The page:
Around twenty minutes into the San Marino Qualifying session Roland Ratzenberger made a mistake and damaged his front wing slightly at the Aqua Minerali chicane. Opting not to go into the pits, as he was competing for the final grid spot, Roland continued onto another fast lap. On this lap, the amount of downforce generated by the high speed around Tamburello broke the front wing off and sent it underneath the car on the exit of the corner. With his steering obviously compromised, Ratzenberger failed to make the Villeneuve corner and smashed into the wall at close to 200mph.
25 seconds later the FIA doctor Professor Sid Watkins arrived at the scene. The Simtek driver’s incident was very serious indeed. Ratzenberger’s heart was restarted and he was taken to the medical centre by ambulance before being flown to the hospital in Bologna. His heart carried on beating until he reached the hospital, where it stopped for a final time. Roland Ratzenberger was pronounced dead at the hospital in Bologna.
At 2:15pm it was announced that Formula One had lost its first driver at a Grand Prix meeting since Riccardo Paletti in 1982.
Somewhat unbelievably, the session was restarted 25 minutes after Ratzenberger had been airlifted to hospital and his car cleared away. Williams and Benetton opted to not go out again. Although it seemed so insignificant after the day’s events, Senna took his third pole of the season and it looked set to be a huge battle between him and Schumacher in Sunday’s Grand Prix.
Many of the drivers were deeply affected by Ratzenberger’s fate, including JJ Lehto, who had travelled to the circuit from Monaco with Roland. People soon picked up, too, on Senna’s foul mood. Frank Williams was concerned about the emotional state of his driver and he would meet with Ayrton later in the day to discuss his race day prospects. Before the qualifying restarted, Senna had visited the scene of Ratzenbergers’s crash. By the time he had arrived the driver had already been taken to the medical centre but Senna inspected the shattered Simtek car that was still at the scene. It fell to Professor Sid Watkins to tell Ayrton of his fellow driver’s death. Watkins tried to talk Senna out of racing the next day after seeing his reaction to Roland’s death. Sid asked:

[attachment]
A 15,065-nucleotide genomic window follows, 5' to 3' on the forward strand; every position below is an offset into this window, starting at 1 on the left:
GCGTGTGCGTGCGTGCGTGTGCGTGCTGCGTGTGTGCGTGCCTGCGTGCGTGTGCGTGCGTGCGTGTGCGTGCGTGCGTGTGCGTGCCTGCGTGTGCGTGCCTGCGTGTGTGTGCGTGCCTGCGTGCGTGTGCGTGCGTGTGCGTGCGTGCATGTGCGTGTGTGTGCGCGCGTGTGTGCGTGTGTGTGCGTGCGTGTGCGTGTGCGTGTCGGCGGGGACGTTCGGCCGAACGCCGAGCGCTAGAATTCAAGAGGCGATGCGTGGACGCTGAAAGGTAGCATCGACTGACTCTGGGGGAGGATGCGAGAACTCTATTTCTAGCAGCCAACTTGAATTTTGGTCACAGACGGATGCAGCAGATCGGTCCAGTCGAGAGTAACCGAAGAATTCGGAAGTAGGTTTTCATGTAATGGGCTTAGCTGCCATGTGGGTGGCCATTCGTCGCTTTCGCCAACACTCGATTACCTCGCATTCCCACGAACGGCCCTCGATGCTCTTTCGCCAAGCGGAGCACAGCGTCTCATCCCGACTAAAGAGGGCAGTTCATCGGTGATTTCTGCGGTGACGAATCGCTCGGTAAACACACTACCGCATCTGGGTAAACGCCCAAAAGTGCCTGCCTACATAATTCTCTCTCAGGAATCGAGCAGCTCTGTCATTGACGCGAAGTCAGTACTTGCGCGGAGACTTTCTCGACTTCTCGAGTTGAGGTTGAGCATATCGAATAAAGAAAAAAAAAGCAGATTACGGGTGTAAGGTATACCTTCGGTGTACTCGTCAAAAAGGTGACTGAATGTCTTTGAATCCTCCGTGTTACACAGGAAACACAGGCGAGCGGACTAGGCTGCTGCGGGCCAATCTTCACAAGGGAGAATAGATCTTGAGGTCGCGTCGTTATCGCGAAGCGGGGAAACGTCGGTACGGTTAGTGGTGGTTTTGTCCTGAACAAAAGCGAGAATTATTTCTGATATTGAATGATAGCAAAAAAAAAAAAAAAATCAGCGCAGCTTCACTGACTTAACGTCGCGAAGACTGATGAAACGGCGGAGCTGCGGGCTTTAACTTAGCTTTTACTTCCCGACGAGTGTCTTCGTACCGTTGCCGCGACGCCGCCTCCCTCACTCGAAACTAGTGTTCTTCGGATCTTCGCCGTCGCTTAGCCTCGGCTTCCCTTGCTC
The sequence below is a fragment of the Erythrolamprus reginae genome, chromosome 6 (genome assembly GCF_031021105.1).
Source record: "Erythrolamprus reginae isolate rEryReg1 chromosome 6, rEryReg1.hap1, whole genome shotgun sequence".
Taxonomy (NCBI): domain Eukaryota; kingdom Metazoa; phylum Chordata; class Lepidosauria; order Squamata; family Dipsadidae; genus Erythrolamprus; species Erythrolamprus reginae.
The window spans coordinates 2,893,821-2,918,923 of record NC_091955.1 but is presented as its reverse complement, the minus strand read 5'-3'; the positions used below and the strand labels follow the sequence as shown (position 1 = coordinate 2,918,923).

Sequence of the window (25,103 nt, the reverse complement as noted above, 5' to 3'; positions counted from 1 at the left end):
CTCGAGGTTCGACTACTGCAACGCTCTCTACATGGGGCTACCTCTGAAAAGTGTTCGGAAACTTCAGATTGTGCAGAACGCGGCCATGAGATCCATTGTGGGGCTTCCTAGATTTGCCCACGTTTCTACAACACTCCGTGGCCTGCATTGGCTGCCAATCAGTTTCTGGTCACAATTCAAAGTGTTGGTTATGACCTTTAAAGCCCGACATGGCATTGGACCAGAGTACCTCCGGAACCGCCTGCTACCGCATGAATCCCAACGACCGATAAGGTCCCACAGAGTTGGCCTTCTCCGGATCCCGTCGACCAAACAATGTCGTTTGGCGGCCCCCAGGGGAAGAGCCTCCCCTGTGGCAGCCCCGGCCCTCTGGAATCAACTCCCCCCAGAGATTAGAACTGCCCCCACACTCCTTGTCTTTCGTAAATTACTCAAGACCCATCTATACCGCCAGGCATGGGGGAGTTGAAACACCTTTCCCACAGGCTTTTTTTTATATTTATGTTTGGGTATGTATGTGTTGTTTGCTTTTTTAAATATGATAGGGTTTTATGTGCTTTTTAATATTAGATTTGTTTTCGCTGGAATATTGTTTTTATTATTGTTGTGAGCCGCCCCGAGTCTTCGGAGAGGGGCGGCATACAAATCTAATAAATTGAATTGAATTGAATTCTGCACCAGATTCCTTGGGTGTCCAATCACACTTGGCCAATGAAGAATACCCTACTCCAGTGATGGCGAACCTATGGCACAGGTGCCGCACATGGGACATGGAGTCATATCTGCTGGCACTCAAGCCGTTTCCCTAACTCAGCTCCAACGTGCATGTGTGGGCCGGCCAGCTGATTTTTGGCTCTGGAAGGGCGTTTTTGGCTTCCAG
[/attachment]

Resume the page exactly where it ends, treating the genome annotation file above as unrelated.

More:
“What else do you need to do? You have been world champion three times, you are obviously the quickest driver. Give it up and let’s go fishing.”
Ayrton told Sid that he had no option but to carry on – he couldn’t not race. Senna, who was already exceptionally tense that weekend, was in bother on Saturday with the FIA. He and Schumacher, who had qualified 2nd, understandably failed to appear at the press conference following the qualifying session. Berger, who had qualified 3rd, appeared at the press conference in order to explain his decision to go back out to set a faster lap after Ratzenberger’s incident. Disciplinary measures were discussed against the non-shows but action was not taken. Ayrton was, in fact, in trouble for commanding a course car to take him to the site of Ratzenberger’s accident without the Stewards’ permission. Senna was very unhappy with the entire situation he had found himself in.
SUNDAY 1ST MAY